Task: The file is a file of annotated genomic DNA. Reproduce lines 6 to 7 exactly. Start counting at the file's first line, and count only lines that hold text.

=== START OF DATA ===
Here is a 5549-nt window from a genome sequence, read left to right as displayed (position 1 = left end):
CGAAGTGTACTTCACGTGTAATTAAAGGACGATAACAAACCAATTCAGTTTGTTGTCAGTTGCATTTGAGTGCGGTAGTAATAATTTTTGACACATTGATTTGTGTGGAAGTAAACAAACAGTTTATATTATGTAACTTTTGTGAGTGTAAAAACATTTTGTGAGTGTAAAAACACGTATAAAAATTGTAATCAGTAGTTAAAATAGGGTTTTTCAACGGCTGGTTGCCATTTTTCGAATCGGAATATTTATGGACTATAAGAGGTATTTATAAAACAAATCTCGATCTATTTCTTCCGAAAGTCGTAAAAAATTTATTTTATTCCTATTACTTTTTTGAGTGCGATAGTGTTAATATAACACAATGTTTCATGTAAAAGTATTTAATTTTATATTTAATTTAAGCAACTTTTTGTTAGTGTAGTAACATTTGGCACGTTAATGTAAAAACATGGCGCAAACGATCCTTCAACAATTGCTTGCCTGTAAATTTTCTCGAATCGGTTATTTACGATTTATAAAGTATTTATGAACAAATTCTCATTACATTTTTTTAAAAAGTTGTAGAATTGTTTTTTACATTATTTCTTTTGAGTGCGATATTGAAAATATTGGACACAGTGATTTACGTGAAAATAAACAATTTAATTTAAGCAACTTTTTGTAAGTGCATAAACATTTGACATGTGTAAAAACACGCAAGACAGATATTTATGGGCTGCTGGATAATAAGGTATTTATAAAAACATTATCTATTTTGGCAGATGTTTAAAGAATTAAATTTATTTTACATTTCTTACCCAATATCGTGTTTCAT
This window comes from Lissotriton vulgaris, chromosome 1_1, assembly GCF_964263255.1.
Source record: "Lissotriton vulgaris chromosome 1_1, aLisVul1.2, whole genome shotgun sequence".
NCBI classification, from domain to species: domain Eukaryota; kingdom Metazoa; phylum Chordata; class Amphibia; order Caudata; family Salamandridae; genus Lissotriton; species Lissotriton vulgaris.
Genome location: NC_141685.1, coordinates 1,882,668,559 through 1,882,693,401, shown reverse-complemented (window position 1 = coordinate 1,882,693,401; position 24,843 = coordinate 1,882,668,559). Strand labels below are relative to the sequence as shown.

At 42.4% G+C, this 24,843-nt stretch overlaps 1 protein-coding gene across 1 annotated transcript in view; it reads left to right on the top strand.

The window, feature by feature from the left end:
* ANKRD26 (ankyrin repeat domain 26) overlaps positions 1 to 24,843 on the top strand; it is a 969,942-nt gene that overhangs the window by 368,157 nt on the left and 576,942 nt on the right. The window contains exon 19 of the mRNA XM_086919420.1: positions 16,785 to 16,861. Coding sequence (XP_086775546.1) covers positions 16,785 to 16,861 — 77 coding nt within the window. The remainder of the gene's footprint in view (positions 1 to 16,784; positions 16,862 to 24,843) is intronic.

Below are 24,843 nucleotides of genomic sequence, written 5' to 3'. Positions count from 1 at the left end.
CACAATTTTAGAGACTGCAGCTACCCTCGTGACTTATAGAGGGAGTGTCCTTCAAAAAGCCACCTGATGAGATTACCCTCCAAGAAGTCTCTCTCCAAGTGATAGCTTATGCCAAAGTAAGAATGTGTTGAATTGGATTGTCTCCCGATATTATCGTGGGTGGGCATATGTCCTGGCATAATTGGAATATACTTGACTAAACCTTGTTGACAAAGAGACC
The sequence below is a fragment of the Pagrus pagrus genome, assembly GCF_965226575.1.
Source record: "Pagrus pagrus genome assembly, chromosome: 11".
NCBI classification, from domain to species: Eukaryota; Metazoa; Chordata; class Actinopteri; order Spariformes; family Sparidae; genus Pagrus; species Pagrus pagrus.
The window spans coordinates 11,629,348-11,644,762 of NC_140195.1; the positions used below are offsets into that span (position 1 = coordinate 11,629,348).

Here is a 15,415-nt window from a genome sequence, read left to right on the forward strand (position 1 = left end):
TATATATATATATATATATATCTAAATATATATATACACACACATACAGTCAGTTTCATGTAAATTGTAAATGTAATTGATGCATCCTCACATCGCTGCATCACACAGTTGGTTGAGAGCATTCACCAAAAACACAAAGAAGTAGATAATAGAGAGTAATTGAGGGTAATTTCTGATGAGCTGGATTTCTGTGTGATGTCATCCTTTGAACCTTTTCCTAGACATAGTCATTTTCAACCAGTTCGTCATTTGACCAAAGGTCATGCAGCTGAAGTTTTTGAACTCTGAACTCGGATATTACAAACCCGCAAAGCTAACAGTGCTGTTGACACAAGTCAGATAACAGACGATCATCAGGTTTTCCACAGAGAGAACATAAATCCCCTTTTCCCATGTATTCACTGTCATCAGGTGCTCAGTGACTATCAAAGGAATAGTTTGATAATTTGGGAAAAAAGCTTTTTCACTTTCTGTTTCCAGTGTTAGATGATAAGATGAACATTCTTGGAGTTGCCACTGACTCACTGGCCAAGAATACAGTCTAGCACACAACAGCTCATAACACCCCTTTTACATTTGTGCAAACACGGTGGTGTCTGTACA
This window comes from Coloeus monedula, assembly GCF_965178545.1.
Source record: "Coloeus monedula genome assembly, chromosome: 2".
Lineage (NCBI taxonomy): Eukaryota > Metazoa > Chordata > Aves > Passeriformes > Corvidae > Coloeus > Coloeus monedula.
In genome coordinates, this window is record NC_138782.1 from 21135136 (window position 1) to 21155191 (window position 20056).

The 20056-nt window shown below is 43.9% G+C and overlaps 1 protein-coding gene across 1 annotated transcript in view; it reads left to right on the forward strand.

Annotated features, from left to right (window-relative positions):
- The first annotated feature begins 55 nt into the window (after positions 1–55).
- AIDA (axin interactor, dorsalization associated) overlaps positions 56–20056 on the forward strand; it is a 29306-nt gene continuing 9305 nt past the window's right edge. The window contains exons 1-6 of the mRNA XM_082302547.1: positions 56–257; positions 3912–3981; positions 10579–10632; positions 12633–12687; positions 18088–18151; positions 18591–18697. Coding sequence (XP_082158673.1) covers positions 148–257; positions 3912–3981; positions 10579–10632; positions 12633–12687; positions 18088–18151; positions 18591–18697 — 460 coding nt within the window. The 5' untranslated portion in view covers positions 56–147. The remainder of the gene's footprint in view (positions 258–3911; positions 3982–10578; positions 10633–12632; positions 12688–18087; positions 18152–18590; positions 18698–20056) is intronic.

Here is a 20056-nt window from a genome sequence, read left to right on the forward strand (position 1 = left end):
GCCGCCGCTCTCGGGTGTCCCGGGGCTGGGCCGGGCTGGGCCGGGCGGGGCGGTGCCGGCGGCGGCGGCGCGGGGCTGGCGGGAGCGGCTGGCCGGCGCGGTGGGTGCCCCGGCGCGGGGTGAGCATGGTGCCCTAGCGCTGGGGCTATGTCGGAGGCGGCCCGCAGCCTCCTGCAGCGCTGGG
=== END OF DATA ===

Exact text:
Genome location: NC_141685.1, coordinates 1,882,668,559 through 1,882,693,401, shown reverse-complemented (window position 1 = coordinate 1,882,693,401; position 24,843 = coordinate 1,882,668,559). Strand labels below are relative to the sequence as shown.

At 42.4% G+C, this 24,843-nt stretch overlaps 1 protein-coding gene across 1 annotated transcript in view; it reads left to right on the top strand.